PUBLISHED September 19th, 2015 04:58 am | UPDATED June 8th, 2020 06:43 pm
For many of us, being in close proximity to a race car would mean sitting as a spectator in a Formula One crowd. But it could not be more different for Daniel Ricciardo.
Regularly clambering onto the single-seated, open cockpit, open-wheeled speed machine to fly the flag high for Red Bull, this 26 year old Aussie has been one of the hottest stars to make a name for himself in the past two years, and he candidly fills us in on the feeling of winning races, his favourite circuit ground, and his thoughts on the Singapore Grand Prix 2015.
Hi Daniel! For readers who haven’t been catching up on F1 news, how has the first half of the 2015 season been for you and the team so far?
This season hasn’t been as good as the last. We’ve just had one podium win. It’s been a lot trickier for us as a team this year and I think the other teams have stepped up; Ferrari’s made a big step and Mercedes continue to stay strong. We’ve had a few reliability issues and what not, but the last few races have been a lot better so the second half of this season should be stronger.
You’ve had three race wins in 2014, what did those wins do for you? Are you feeling the pressure to surpass yourself in the 2015 campaign?
The three race wins were amazing. I think in a way, it has changed my career. Not only did it give me the confidence now that I know I can do it, but on the circuit, I feel like I have gotten more respect from the other competitors. Self-belief is important – not to a point where you’re arrogant – but you’re more confident and you believe in your abilities so that’s cool. I didn’t feel pressured to surpass that this year, but sure, I expect to have more of that success. We haven’t had that success initially and it was quite hard to deal with, I guess. But now I’ve moved on.
How different is your relationship between former teammate Sebastian Vettel and current team mate Daniil Kvyat?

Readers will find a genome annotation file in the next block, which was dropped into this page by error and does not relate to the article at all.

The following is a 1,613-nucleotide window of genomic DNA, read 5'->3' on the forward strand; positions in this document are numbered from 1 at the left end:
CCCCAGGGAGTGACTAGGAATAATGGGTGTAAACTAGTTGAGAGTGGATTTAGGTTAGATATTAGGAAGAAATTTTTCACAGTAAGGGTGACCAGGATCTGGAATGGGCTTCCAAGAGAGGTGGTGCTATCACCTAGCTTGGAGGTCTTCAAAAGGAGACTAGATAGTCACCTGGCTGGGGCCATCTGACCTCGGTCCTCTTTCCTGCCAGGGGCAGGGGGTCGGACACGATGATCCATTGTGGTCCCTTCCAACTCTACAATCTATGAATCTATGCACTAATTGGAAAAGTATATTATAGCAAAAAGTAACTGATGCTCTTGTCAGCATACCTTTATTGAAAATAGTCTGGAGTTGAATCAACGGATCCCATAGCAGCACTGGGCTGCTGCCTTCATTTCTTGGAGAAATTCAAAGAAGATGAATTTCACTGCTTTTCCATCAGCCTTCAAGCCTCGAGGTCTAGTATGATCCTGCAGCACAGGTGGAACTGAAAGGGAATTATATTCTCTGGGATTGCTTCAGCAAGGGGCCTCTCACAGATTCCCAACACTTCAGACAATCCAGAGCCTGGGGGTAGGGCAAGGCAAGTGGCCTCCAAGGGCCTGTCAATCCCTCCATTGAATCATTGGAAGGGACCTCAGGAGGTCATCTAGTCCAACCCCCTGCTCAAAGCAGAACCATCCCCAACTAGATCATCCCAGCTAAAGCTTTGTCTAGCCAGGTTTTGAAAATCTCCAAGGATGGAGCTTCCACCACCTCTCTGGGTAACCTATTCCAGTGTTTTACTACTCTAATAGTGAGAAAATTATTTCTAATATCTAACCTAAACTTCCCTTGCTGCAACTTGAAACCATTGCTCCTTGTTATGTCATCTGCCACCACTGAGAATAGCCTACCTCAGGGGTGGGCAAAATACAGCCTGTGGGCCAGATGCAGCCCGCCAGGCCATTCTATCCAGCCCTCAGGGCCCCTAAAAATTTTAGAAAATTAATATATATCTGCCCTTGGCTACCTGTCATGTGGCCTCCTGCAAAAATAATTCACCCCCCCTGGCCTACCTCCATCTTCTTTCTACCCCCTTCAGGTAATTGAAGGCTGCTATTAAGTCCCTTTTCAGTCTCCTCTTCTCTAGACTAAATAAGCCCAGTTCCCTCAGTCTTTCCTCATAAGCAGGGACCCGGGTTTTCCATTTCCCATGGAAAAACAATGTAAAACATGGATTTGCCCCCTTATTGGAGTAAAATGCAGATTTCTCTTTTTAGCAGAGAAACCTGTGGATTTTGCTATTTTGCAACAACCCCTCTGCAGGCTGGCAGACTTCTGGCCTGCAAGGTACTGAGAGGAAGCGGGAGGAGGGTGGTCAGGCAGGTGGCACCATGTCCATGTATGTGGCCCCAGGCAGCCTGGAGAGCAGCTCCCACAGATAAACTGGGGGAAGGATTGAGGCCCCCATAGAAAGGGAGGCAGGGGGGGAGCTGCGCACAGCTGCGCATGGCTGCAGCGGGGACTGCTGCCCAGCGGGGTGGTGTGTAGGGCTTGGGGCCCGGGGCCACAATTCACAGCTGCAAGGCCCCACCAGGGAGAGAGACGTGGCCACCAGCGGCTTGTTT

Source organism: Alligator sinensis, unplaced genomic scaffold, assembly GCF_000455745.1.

It’s all so different. The important thing with teammates is you want to beat them; you want to beat them at the qualifying, you want to beat them at the race. It’s important to have respect between each other. Both Sebastian and Daniil have always had that with me. We talk to the engineers, talk to each other at the engineering briefings. We try and get the cars set up as quick as possible, but then we do our thing and we race, and that’s that.
You’ve been racing in the Formula One World Championship for more than three years now – do you have a favourite Grand Prix circuit?
When it comes to driving, what really excites me is the Monaco circuit. It’s crazy! And in terms of places to go, Melbourne is great, so is Montreal, Austin, Singapore and Suzuka. We go to a lot of cool places!
How challenging in the Singapore Grand Prix? Does racing at night make a huge difference compared to racing during day time?
Everything at night feels like it comes at you faster. You pass so many flashing lights and it all feels quicker. Otherwise, the visibility and the Singapore circuit is good. It’s a nice novelty, to race at night.
F1 racing is probably one of the most frustrating sports in the world, where so many variables can hamper your best efforts. How do you cope with that?
I ask myself that question all the time, because it can break your heart. It’s not always the best guy who wins and you can be let down by so many variables. Sometimes I joke and say we should play tennis, because we can’t blame the racquet, they’re all the same. I don’t know, there’s something about racing that keeps me coming back. It’s a challenge but when you do succeed, when you do win, you know that so many variables came together on that day and then it’s like the perfect day. It feels like you overcame something bigger than it really looks.
You’re definitely at the top of the Red Bull pyramid now, what are your plans for the near future?
I hope to stay at the top of the game with Red Bull, and win the World Title!